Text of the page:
Torture, and the abhorrence of good, moral people everywhere to it, has been, until now, a non-partisan issue. Former journalist Shepard Smith once expressed this surpassingly well on TV when he said: “We are America; we don’t torture! And the moment that is not the case, I want off the train!” Moreover, in his lengthy essay “The Devil Finds Work,” published in 1976, great American writer James Baldwin, whose writing helps battle the death penalty, wrote “the wretched of the earth” include those that “think nothing of torturing a man to death: these people are not to be taken seriously when they speak of the sanctity of human life, or the ‘conscience’ of the civilized world.”

In keeping with the best of what America promises other nations it is, why haven’t President Biden, Congress, and the judiciary expressed their outrage at Kenneth Smith’s torture yet?

On May 1, 1945, Louis Lochner reported for the Associated Press how the “Nazis Used Dachau Inmates as Guinea Pigs for Gas Tests,” not unlike how Smith was used at Holman Prison in Alabama—the night America took a step back in its ambition to be a beacon of hope and courage to the world, the night Smith writhed, rattled, gasped, convulsed, wretched and shook on the gurney (having been previously painfully poked and prodded during a prior botched lethal injection).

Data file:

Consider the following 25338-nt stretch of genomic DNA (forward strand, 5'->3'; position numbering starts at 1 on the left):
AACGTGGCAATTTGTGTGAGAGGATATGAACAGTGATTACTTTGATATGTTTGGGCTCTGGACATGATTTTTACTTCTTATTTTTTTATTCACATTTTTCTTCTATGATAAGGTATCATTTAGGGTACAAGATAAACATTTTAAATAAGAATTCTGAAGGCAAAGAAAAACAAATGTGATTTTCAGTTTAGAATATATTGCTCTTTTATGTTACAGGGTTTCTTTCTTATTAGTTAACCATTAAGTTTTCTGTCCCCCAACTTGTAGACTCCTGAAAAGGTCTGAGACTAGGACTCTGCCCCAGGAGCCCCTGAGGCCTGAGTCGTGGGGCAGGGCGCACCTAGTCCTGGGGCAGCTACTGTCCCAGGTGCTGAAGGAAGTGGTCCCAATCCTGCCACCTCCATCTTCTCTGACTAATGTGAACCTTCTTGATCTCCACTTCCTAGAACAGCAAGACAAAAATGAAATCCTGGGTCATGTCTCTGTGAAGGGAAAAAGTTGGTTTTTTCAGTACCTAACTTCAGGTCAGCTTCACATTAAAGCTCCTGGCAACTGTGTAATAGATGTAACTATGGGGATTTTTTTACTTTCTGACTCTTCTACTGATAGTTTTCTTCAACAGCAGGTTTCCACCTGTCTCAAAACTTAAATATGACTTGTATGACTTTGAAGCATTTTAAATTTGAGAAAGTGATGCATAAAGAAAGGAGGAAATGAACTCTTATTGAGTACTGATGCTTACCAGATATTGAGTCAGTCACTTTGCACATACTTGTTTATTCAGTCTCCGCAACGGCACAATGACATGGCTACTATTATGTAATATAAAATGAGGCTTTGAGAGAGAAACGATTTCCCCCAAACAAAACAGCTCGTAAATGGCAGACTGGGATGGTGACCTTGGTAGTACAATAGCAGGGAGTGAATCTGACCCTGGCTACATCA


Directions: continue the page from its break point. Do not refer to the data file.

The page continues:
Lochner wrote: “There was evidence a section of the prison camp had been given over to scientific experimentation on human beings to study the effects of various types of gas[.]” He concluded: “It represents the last word in savagery, depravity, sadism, and inhumanity. Here human beings were experimented on as though they were guinea pigs[.]” Shortly before Lochner filed his report, 8 U.S. congressmen including Representative Albert Rains (D-AL), at the personal invitation of then General Eisenhower, visited the Nazi torture-camp at Buchenwald. Speaking for the delegation, Representative Gordon Canfield (R-NJ) said: “This is barbarism at its worst, and it is a bad commentary on civilization.”

Was the sickening spectacle of the dehumanization to which Kenneth Smith was subjected to—one which debased mankind by gassing a man to death for vengeance, in 2024, much different?

On April 9, 1945, the La Grande Observer in Oregon reported how a “New Nazi Atrocity Camp [Was] Found by U.S. Troops.” Pertinent to the nitrogen-torture of Kenneth Smith and a caution to us all—all Alabamians and other Americans, too—the Observer noted how Colonel Hayden Sears told “the German civilians who viewed the scenes without muttering a word, that they were to blame for the fiendish acts.” He said: “[This] was done by those that the German people chose to lead them and all are responsible.”

Stephen Cooper is a former D.C. public defender who worked as an assistant federal public defender in Alabama between 2012 and 2015. He has contributed to numerous magazines and newspapers in the United States and overseas. He writes full-time and lives in Woodland Hills, California.